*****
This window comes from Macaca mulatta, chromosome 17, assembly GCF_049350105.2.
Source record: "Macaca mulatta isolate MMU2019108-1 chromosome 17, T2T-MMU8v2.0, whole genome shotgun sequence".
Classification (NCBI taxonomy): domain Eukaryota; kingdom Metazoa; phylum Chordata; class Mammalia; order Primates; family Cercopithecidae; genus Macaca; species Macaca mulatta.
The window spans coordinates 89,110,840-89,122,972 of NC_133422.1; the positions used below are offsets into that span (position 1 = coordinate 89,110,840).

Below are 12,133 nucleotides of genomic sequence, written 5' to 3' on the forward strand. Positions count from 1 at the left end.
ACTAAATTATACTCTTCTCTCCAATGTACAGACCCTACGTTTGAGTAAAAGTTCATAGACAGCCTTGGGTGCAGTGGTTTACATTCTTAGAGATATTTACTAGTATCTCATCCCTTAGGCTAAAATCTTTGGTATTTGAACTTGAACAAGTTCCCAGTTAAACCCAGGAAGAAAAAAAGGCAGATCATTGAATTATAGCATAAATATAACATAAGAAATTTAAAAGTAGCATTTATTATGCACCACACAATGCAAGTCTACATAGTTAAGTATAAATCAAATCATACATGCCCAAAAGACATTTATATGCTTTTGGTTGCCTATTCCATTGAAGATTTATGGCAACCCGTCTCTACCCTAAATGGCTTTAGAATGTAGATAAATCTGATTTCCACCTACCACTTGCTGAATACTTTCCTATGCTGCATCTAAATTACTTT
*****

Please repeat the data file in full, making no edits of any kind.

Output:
This window comes from Macaca mulatta, chromosome 17, assembly GCF_049350105.2.
Source record: "Macaca mulatta isolate MMU2019108-1 chromosome 17, T2T-MMU8v2.0, whole genome shotgun sequence".
Classification (NCBI taxonomy): domain Eukaryota; kingdom Metazoa; phylum Chordata; class Mammalia; order Primates; family Cercopithecidae; genus Macaca; species Macaca mulatta.
The window spans coordinates 89,110,840-89,122,972 of NC_133422.1; the positions used below are offsets into that span (position 1 = coordinate 89,110,840).

Below are 12,133 nucleotides of genomic sequence, written 5' to 3' on the forward strand. Positions count from 1 at the left end.
ACTAAATTATACTCTTCTCTCCAATGTACAGACCCTACGTTTGAGTAAAAGTTCATAGACAGCCTTGGGTGCAGTGGTTTACATTCTTAGAGATATTTACTAGTATCTCATCCCTTAGGCTAAAATCTTTGGTATTTGAACTTGAACAAGTTCCCAGTTAAACCCAGGAAGAAAAAAAGGCAGATCATTGAATTATAGCATAAATATAACATAAGAAATTTAAAAGTAGCATTTATTATGCACCACACAATGCAAGTCTACATAGTTAAGTATAAATCAAATCATACATGCCCAAAAGACATTTATATGCTTTTGGTTGCCTATTCCATTGAAGATTTATGGCAACCCGTCTCTACCCTAAATGGCTTTAGAATGTAGATAAATCTGATTTCCACCTACCACTTGCTGAATACTTTCCTATGCTGCATCTAAATTACTTT